Monday, November 14, 2011

N.Y. Giants ~ Batted Down In San Francisco

From the desk of:  DO IT FOR THE DUKE


Big Blue Travels Three Thousand Miles Only to Fall One Play Short.

That's a long flight back from San Francisco to have to sit and ponder the what-ifs of this game.  We were so close to tying Sunday's game only to have our last opportunity batted away.  But closer to the truth is this game literally slid off the Giants' fingertips.  Our receivers never could get a grip on that darn pigskin.  Victor Cruz dropped an easy pass and Mario Manningham had a sure touchdown slip away.  There was also a case of a receiver not completing his pass-route which led to an INT and another play where a receiver took a bad angle down field on a seam-pass.  It's all in a day's loss.

It's wrong to single them out though.  Overall the Giants didn't look very crisp yesterday.  A west coast trip can do that.  However no excuses here.  Ultimately a loss is a loss.  But regardless of how it looked to us on TV, they competed for sixty minutes and weren't outclassed at any point in the game.  What makes this game a little confounding though is that we had more first downs; converted more third downs; had more total plays; had more total yardage; had more passing yardage; believe it or not we had more rushing yardage; and possessed the ball for almost thirty-five minutes.

So what happened?  I'm not sure yet.  I'll try and figure that out Tuesday and Wednesday.  But it definitely involves going ice-cold in the red-zone.

In hindsight we know two fourth quarter 49er touchdowns scored within a minute of each other proved to be the difference in the game.  But no Giant Fan was sensing the end was near until the end finally came in the form of Eli's batted pass.  With under one minute left, we were right there.  As a result, it's a tough loss to swallow.

I have a problem with that last draw play called just before the batted pass.  The play was very predictable as Gilbride called for that same play several times over the course of Blue's final drive.  Everyone saw that coming.  So was the follow-up pass after Cruz' drop which resulted in one of Eli's INTs.  Coach Gilbride doubled-up on the same call.  Not there Coach!  But picking on Coach Gilbride would just be petty this week.  As futile as the Niners rendered Brandon Jacobs Sunday, Coach still did a decent job of sticking with the run.  Do I have issues with a few more play selections?  Sure I do.  But for the most part, no - I don't.  Coach Gilbride called a fair game.  The bottom line is this was a good, hard-fought, close game that we came out on the short end of.  As close as we came, Eli couldn't pull this one out for us; not this week; not this time; not again.  San Francisco was tough; very tough; tougher than I gave them credit for.  But the Giants had their chances; quite a few of them.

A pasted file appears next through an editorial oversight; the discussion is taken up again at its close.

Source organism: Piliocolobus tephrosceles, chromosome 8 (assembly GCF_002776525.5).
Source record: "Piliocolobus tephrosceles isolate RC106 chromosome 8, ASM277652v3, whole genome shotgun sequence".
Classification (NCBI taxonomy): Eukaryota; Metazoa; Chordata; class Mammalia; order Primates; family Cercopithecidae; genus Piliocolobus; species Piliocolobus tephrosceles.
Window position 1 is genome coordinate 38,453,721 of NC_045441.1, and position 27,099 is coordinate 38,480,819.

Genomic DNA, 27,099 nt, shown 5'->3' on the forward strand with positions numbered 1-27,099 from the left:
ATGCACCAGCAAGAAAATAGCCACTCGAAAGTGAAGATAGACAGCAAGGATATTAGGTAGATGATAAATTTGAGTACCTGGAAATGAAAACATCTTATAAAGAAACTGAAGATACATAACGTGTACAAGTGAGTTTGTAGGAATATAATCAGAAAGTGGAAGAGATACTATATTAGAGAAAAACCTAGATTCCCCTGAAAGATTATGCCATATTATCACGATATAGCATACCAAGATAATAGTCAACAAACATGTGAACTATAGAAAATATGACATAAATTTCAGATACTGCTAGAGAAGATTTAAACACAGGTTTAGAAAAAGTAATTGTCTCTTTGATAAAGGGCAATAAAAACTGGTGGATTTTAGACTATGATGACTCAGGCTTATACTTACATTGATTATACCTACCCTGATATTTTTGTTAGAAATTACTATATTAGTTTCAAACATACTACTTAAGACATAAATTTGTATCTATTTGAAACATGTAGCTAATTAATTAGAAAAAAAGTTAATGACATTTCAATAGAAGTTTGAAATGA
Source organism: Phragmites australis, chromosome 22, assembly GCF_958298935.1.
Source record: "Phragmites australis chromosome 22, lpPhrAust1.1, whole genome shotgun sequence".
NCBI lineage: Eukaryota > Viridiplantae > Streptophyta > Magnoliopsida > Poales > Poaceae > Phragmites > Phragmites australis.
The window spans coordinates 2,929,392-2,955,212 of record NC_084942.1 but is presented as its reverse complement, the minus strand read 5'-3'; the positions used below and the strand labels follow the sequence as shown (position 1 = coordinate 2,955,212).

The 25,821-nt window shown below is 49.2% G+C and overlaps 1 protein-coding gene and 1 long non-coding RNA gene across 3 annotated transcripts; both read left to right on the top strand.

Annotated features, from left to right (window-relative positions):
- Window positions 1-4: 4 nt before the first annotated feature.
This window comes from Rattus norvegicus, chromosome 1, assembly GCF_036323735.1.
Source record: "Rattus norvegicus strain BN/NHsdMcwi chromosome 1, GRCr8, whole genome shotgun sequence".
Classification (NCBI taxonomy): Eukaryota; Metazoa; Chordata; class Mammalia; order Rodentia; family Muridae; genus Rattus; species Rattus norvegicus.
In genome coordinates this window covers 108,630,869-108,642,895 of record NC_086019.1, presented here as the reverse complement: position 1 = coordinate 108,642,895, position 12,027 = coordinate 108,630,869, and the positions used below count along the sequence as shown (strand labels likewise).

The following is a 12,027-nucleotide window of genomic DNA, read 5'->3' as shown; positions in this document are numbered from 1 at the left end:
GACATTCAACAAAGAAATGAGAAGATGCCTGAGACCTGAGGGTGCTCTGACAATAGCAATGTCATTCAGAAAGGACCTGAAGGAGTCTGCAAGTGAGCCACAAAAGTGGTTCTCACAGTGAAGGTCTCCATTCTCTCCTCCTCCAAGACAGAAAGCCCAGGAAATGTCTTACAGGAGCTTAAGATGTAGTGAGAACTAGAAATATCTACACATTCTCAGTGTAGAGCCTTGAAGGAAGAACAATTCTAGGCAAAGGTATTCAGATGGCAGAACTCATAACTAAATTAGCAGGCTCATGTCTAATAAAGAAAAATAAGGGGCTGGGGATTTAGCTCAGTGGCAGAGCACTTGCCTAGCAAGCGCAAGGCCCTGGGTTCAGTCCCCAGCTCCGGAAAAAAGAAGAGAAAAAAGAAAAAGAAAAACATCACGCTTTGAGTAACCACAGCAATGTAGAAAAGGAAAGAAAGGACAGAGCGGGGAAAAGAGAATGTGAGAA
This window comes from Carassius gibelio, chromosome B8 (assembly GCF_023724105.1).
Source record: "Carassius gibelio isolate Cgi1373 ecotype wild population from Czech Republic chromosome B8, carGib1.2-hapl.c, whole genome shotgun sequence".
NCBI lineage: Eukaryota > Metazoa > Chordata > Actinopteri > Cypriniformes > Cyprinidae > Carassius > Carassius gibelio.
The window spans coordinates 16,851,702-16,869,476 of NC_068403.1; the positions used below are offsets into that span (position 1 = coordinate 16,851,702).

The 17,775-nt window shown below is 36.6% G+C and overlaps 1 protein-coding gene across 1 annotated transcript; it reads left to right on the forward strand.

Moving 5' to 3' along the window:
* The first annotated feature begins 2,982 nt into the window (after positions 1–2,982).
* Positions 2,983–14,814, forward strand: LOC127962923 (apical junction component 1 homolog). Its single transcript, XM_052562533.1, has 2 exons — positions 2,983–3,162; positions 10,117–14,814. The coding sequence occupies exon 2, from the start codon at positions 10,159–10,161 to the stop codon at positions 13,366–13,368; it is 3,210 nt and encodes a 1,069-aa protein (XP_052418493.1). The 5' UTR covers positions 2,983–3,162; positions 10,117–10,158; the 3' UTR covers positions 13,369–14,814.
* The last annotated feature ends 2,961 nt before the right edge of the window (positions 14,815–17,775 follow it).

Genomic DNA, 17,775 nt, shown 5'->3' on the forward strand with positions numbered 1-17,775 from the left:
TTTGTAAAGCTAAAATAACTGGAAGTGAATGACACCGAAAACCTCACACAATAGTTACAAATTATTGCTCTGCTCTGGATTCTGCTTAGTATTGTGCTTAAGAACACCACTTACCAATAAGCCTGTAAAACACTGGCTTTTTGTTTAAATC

After matriculating the ball quite well, they kept having to settle for field goals.  Some games are like that.  Look no further than the Championship game between these two teams twenty years ago when Matt Bahr's five field goals kicked the Giants all the way to the Super Bowl.

But if I'm going to start anywhere regarding Sunday's loss, I'm going to pick up where I left off in my Game Preview regarding repeated miscommunication in the Secondary, and about employing man-coverage Sunday against the Niners

On a day we we were primarily playing man-coverage, Antrell Rolle and linebacker Greg Jones mis-communicated, and left TE-Vernon Davis all alone to score what proved to be the difference and winning touchdown.  This is not the first time miscommunication in the Secondary hurt us.  The difference this time was, it cost us.

I'll get deeper into last game in my next post.  My last word tonight is the loss of Michael Boley, yet another Giants' injury, had a lot to do with San Francisco final scoring play as well.


No comments:

Post a Comment

Say what you feel. The worse comment you can make is the one you do not make.